GTJ520_045D.C. doesn’t just have great Jewish organizations, but I have found that D.C. has amazing Jews. I believe that it is the power and the passion of each member of our community that drives these organizations to create unique Jewish experiences. D.C.’s Jews are passionate. During this campaign, I had the opportunity to talk to so many individuals who have a deep commitment to the issues that they care about, whether that is through Jewish organizations or through non- profits or even political campaigns. And it is this passion that I think makes the Jewish community in D.C. truly special.

I was never the cool kid in high school, and let’s face it, even though I’m Gather the Jews’ JGOTY, I’m barely cooler now. But I care about Judaism, I care about D.C.’s Jews, and in some small way, I want everyone in DC to find and then build up whatever is the meaningful Jewish place for them, whether that is a religious experience, social justice work, Torah studying or just hanging out with other Jews. As I take a moment to think about my own small place in this community, I wonder how as a broad community we can help support each and every person’s passion. How as a community can we make the various D.C. communities a better place than when we arrived? How can we make D.C. our Jewish home?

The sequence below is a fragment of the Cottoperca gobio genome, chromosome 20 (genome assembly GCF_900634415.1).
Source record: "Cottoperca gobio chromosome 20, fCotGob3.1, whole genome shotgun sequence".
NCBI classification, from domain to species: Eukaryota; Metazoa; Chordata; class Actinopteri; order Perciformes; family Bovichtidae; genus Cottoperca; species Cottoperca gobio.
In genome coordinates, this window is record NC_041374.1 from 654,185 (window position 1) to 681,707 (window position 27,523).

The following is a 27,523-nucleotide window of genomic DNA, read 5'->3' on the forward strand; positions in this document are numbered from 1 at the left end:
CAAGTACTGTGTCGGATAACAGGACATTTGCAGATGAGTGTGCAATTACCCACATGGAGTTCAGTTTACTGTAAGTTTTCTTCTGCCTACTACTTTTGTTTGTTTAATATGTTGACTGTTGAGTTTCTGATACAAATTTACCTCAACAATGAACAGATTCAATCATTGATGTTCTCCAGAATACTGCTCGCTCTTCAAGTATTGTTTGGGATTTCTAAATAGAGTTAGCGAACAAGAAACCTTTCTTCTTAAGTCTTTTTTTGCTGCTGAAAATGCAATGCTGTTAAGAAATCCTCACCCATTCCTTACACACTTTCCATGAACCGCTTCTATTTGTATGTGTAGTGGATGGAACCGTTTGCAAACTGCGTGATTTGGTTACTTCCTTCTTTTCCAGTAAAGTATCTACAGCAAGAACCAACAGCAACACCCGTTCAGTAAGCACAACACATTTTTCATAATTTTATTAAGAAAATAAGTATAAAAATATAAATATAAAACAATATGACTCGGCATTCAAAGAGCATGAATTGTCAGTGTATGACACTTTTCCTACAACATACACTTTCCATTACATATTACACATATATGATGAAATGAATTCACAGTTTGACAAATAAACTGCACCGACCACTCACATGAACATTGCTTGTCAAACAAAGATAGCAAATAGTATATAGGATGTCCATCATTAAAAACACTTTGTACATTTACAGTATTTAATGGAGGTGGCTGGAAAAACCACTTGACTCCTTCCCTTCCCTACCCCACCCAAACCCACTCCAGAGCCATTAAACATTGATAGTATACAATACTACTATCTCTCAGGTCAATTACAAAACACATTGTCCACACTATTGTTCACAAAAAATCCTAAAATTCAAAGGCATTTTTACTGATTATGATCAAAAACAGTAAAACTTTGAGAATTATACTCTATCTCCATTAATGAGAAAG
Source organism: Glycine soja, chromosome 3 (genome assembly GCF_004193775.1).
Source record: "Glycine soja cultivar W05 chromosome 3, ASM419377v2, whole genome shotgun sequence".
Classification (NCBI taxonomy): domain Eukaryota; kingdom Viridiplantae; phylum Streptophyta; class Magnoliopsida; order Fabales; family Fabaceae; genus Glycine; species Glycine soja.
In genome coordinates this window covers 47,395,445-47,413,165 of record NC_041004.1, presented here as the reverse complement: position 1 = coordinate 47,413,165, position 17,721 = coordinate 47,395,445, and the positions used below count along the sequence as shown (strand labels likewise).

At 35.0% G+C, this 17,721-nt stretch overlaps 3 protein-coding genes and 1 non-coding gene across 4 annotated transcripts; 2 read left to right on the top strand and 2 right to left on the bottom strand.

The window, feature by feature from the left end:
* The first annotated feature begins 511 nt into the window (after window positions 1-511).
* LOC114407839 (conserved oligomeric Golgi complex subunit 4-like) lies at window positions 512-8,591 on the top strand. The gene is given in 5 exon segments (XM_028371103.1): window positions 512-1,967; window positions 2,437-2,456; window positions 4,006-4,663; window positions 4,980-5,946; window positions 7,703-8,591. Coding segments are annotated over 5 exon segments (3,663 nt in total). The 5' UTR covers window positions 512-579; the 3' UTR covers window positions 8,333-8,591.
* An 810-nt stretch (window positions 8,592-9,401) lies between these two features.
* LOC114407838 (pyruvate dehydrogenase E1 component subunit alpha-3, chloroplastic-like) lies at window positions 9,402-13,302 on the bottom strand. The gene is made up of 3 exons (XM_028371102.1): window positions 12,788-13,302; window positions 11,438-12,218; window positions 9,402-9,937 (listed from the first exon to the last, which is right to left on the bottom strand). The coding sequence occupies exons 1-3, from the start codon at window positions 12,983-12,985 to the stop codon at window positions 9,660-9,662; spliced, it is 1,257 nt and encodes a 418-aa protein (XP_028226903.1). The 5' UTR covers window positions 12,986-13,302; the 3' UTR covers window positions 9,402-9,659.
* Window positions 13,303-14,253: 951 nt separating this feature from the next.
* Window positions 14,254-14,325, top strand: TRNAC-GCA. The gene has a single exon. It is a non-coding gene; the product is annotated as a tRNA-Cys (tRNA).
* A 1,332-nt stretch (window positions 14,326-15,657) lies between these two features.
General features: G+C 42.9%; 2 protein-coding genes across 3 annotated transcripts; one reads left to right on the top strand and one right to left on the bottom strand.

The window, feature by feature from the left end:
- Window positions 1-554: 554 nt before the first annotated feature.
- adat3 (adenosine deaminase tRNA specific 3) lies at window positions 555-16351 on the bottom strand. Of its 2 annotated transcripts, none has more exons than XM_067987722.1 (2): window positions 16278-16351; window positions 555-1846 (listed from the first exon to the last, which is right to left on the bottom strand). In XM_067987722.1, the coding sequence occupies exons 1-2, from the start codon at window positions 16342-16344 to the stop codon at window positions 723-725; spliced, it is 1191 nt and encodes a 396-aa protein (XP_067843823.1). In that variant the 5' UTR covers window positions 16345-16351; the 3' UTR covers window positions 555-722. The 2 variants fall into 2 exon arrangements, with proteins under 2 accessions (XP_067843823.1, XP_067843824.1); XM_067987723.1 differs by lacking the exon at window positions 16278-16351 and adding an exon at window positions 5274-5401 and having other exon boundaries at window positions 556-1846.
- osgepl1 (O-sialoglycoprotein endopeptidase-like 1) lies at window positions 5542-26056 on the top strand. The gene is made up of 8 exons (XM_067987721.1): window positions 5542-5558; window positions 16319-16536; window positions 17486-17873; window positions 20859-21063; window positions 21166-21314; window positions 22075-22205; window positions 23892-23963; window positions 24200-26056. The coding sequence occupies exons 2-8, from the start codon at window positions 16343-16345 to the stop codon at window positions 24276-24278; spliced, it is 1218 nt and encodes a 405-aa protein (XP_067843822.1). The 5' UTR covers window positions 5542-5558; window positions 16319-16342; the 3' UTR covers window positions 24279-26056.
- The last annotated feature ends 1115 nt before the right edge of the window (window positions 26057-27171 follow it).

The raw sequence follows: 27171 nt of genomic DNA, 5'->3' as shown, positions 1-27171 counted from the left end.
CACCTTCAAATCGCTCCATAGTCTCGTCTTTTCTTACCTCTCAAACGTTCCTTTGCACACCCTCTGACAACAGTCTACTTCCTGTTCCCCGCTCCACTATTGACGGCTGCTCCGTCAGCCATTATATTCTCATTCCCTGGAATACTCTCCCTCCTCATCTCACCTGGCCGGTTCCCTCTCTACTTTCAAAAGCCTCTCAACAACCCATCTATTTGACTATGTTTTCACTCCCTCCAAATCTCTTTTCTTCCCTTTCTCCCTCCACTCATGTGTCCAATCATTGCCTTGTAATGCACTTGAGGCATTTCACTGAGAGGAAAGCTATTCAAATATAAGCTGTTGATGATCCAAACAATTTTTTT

GTJ520_057Lastly, I want to thank all the people who voted for me, thank my parents and sisters for all their love and support and to all my dear friends who helped me throughout. I also want to provide a shout out to Nathaniel for an amazing video that highlights many great Jewish organizations in D.C. (definitely check them all out) and Gabe for making an excellent House of Cards spoof. I also want to thank 2239, in particular Metro Minyan,the RAC and JUFJ for helping me on my Jewish journey.

“An Honorary Member of the Tribe” – President Barack Obama at Adas Israel